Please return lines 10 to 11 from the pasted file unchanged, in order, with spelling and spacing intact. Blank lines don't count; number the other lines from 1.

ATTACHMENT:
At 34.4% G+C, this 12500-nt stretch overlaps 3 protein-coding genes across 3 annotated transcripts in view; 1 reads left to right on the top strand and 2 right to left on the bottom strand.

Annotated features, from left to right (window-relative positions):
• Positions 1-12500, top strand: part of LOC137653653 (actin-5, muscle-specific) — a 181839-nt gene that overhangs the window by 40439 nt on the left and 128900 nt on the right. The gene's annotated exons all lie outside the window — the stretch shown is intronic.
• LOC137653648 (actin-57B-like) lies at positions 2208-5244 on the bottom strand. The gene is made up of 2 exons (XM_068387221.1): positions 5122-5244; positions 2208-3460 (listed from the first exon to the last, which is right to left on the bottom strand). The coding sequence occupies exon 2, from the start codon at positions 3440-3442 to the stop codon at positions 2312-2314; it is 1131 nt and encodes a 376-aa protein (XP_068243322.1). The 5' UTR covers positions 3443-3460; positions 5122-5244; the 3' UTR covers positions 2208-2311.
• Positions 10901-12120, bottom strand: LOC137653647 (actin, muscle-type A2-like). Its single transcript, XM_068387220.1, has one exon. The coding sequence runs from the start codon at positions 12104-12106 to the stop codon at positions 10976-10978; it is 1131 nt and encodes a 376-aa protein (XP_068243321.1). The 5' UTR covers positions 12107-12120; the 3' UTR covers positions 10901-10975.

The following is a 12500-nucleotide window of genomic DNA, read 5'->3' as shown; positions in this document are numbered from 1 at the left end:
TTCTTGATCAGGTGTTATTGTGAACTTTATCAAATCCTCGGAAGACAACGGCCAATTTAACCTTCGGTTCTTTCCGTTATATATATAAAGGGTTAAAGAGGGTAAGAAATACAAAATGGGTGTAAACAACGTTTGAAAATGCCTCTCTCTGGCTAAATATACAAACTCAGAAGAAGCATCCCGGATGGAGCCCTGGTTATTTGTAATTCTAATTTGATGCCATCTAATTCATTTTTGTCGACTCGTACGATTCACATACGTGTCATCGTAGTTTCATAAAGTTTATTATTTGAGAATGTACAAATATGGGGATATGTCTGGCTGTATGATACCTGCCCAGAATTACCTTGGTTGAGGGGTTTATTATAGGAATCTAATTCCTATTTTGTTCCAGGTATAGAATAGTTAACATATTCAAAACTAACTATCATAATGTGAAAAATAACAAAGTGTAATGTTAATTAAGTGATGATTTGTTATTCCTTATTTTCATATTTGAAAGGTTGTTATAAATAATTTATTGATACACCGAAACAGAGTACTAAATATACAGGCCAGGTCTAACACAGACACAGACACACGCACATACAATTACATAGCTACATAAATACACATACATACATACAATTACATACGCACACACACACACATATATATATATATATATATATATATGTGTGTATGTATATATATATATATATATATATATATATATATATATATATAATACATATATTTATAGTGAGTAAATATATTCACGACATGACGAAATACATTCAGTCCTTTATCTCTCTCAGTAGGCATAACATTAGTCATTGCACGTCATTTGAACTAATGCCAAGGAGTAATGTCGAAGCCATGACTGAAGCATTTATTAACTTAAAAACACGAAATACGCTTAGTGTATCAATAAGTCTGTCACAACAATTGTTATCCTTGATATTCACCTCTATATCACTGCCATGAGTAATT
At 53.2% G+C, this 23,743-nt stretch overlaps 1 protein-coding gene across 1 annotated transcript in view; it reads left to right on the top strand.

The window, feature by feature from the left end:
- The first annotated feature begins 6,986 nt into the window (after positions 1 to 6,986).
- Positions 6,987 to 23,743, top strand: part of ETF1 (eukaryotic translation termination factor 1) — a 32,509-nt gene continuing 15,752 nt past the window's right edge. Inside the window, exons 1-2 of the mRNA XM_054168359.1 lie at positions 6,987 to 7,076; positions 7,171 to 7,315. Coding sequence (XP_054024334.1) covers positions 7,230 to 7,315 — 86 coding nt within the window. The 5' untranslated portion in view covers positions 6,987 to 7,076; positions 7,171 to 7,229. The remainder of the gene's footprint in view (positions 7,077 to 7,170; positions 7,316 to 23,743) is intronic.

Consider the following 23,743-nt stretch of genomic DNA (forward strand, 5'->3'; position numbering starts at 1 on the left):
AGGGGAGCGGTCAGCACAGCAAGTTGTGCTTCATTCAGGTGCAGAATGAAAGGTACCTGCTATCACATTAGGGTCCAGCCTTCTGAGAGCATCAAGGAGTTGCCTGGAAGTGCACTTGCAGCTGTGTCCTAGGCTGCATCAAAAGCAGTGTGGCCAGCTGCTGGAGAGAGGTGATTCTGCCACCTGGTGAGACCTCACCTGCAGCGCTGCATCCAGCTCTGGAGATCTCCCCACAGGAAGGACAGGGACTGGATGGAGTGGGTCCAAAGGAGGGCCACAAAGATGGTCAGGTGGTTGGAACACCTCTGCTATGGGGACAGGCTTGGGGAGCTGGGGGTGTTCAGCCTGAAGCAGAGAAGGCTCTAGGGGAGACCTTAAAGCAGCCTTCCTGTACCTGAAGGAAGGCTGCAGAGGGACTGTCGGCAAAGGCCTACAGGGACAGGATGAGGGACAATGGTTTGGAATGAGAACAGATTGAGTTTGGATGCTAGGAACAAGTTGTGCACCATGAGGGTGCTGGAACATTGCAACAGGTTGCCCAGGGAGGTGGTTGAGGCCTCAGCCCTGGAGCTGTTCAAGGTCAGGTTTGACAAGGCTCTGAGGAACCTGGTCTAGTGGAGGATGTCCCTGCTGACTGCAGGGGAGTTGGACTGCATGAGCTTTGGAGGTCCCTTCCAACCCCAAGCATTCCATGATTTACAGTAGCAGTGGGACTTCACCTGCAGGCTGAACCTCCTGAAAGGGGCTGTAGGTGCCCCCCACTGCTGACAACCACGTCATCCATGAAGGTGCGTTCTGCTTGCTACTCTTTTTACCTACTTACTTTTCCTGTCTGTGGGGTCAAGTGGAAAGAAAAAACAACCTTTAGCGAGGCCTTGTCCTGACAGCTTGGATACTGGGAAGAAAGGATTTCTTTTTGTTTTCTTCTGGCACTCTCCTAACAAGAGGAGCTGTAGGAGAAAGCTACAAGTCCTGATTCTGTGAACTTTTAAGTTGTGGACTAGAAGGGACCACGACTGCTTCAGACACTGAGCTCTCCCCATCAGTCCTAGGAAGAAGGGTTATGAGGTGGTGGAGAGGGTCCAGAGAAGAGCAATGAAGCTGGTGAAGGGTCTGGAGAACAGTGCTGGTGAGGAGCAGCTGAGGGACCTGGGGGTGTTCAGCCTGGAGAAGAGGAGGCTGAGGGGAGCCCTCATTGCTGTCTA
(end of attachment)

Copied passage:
- The first annotated feature begins 6,986 nt into the window (after positions 1 to 6,986).
- Positions 6,987 to 23,743, top strand: part of ETF1 (eukaryotic translation termination factor 1) — a 32,509-nt gene continuing 15,752 nt past the window's right edge. Inside the window, exons 1-2 of the mRNA XM_054168359.1 lie at positions 6,987 to 7,076; positions 7,171 to 7,315. Coding sequence (XP_054024334.1) covers positions 7,230 to 7,315 — 86 coding nt within the window. The 5' untranslated portion in view covers positions 6,987 to 7,076; positions 7,171 to 7,229. The remainder of the gene's footprint in view (positions 7,077 to 7,170; positions 7,316 to 23,743) is intronic.